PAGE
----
Reflections on life beginning with the question, “what if you had only a week left to live?”

In the Hindu beliefs in South Asia, there is a concept known as bhakti, which may be translated as “devotion” in English. Focusing on this theme, Professor Kiyokazu Okita in the Faculty of Liberal Arts researches human emotions through Sanskrit and Bengali literature. What is unique in Hindu traditions, and what is the significance of understanding human emotions?

“My research focus is on Hindu literature, theology and philosophy, which I primarily explore through premodern South Asian texts. Within the poetry, drama, and other literature of this period, I pay special attention to the texts about devotion to Krishna, one of the most prominent deities within the Hindu pantheon. The two key concepts in my research are devotion to divinity and the aesthetic experience essential to great works of art.

My research on devotion is centered around the Bhāgavata Purāa, which is a scripture written in Sanskrit sometime between the 7th and 10th centuries. It is a large text with extremely rich contents. Essentially, what is written in the text is an answer to the question: “What would you do if you knew you had only a week left to live?’”

Krishna Depicted as the Object of Love and Friendship

According to Hindu traditions, there are four goals of life worth pursuing. The first three concern achieving financial success, pursuing sensual pleasures and fulfilling social responsibilities. These life aspirations are mundane in nature. The last one is a core concept also found in other religions originating in South Asia such as Buddhist and Jain traditions; it asserts that “life is suffering,” and that the goal is to liberate ourselves from it. Whatever we acquire throughout life – be it wealth or a romantic relationship – it does not last forever. Eventually, we are separated from them and we suffer as a result. The Bhāgavata explains that to be free from this distress is life’s ultimate goal, and that by cultivating strong devotion to God, one is able to focus their consciousness on Him at the moment of death, which then would result in being released from the suffering of the mortal world.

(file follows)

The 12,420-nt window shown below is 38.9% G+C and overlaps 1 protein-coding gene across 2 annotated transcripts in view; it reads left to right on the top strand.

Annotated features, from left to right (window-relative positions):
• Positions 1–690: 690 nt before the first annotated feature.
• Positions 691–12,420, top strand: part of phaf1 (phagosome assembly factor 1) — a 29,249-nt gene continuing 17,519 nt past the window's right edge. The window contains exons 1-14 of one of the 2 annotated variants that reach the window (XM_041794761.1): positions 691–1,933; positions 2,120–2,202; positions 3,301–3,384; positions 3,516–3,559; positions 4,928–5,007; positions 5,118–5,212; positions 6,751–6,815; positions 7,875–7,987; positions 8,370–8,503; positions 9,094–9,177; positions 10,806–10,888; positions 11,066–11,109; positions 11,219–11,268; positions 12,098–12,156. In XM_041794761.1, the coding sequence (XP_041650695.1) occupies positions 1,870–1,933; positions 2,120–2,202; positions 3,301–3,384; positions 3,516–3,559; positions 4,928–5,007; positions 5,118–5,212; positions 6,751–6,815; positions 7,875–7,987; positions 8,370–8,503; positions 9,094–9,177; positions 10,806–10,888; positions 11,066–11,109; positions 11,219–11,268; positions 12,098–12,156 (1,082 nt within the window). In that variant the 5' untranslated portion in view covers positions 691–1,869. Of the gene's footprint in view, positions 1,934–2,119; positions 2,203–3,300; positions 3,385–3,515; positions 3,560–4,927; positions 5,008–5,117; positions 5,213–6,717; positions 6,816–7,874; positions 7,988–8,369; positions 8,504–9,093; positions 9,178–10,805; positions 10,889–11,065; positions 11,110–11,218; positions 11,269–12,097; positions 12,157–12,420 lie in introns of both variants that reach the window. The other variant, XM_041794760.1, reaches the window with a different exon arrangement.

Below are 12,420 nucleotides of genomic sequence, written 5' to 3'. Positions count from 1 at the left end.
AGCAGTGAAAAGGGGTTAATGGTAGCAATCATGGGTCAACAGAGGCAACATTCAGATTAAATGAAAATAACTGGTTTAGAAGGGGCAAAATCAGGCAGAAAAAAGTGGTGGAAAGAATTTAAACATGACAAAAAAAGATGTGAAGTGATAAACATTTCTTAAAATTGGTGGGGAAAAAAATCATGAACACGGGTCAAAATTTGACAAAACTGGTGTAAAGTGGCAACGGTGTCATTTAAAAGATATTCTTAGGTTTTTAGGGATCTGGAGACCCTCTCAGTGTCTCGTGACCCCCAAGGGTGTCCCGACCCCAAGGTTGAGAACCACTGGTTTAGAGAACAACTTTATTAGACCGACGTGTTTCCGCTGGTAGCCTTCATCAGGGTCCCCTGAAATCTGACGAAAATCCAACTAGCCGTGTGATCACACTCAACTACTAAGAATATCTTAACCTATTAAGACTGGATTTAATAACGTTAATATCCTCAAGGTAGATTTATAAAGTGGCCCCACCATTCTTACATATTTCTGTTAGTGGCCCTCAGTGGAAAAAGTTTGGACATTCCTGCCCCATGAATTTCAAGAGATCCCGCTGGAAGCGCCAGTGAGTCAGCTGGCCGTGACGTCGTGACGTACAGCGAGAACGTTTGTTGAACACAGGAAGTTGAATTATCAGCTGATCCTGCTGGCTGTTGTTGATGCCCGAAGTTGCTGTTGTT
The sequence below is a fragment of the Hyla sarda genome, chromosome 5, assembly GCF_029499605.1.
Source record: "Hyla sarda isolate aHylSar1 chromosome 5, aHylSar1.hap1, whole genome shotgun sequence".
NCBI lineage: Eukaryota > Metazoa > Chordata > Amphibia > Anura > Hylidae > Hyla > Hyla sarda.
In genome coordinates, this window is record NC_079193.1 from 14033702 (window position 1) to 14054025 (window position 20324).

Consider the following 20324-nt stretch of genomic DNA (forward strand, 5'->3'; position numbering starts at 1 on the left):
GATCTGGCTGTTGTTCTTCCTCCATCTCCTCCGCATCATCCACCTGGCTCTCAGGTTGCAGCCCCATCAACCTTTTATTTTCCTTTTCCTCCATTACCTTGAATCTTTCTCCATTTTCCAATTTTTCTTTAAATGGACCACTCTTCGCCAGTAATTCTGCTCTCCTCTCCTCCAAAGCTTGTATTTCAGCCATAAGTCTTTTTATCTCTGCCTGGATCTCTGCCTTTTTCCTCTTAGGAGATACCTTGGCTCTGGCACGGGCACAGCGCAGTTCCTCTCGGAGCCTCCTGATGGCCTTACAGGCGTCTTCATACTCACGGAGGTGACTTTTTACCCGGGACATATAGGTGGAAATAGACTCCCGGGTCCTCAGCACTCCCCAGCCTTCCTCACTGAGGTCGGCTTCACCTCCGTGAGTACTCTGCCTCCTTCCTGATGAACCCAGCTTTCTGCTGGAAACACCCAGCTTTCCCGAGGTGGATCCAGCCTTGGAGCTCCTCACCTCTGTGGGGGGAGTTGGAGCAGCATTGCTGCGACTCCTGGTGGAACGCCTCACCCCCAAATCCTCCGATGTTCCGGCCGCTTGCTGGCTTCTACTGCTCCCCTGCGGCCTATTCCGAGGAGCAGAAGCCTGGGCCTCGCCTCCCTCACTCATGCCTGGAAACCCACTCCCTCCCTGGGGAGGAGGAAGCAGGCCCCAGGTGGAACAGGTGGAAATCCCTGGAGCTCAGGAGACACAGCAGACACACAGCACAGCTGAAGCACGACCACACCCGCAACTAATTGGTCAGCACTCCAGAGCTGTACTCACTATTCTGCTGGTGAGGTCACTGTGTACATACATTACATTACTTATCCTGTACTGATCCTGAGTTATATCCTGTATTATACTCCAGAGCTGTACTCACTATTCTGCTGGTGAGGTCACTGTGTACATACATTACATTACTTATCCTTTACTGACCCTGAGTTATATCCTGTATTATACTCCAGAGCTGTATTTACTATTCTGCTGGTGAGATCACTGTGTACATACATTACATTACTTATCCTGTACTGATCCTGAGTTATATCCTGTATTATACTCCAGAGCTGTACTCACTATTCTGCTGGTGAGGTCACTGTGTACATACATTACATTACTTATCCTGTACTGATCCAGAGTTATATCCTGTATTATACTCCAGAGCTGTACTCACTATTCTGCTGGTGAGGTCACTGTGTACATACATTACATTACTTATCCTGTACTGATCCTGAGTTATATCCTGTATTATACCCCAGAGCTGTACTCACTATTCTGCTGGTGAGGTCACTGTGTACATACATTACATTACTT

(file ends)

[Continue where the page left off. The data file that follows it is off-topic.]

But how is one supposed to cultivate such a strong devotion to God? What is unique about Hindu traditions is that gods are not seen as distant figures. Rather, they are seen as existing in close proximity to humans. In the poetry and literature that I study, Krishna is depicted as the object of love, friendship, and affection. For example, we can relate to Krishna as our friend, lover or child. In the sacred Hindu text of the Bhāgavata Purāa, it is said that we can deepen our devotion to God by redirecting our emotions – love, affection, friendship, and even hatred – towards God instead of human beings.

Interest in theoretically exploring “the science of emotions”

Since ancient times in South Asia, the study of emotions in aesthetics and dramatology has been considered an extremely important aspect of understanding humanity. Another pillar in my academic research is aesthetic experience, which refers to episodes such as when people feel beauty by reading literature or are moved to tears from watching movies. Theoretically examining these moments is deeply fascinating. We may say that this is an exploration into “the science of emotion.”

The oldest source in this area is called yaśāstra, which is a treatise on classical Indian drama dating from the 3rd-4th century. The text explains the method and ingredients necessary to stimulate the audience’s consciousness and deliver aesthetic experience. The theory of aesthetic experience found in the ṭyaśāstra is used extensively in theater as well as poems on Krishna devotion which I study.

In our modern time, so little value is placed on understanding emotions. While rationality receives a lot of attention, emotions tend to be an afterthought, and I find this to be very unfortunate. Divorced from emotion, it is impossible to comprehend human activity. Emotion is also an extremely complex topic which is explored in various academic disciplines including anthropology, art, biology, history, literature, neuro-science, psychology, philosophy, sociology, and theology. Keeping this in mind, I maintain my interest in anything discussing emotions.

For more than 10 years now, I have been conducting research on devotion to God and aesthetic experience, and my current goal is to complete a monograph on this topic. I hope more people will come to know and appreciate the beauty and depth of South Asian world-views and thought-systems.

The book I recommend

“Man’s Search for Meaning”
by Viktor E. Frankl, Beacon Press

As a psychiatrist who survived a concentration camp during World War II, Viktor Frankl has a lot to teach about the power of hope and having a purpose in life. Reading it makes us keenly aware that we cannot take our care-free everyday lives for granted and need to value every moment.

Kiyokazu Okita

  • Associate Professor
    Department of Liberal Arts
    Faculty of Liberal Arts

Kiyokazu Okita received a BA in Religious Studies from International Christian University, Tokyo, M.St. in the Study of Religion, and D.Phil. in Hindu Theology from University of Oxford, UK. In 2010-2011, he was a lecturer at the University of Florida, and then a JSPS postdoctoral research fellow (2011-2013). Afterward, he became an assistant professor (non-tenure track) at Hakubi Center for Advanced Research, Kyoto University (2013-2017) before joining Sophia University in 2017.

Department of Liberal Arts

Interviewed: July 2022

Sophia University

For Others, With Others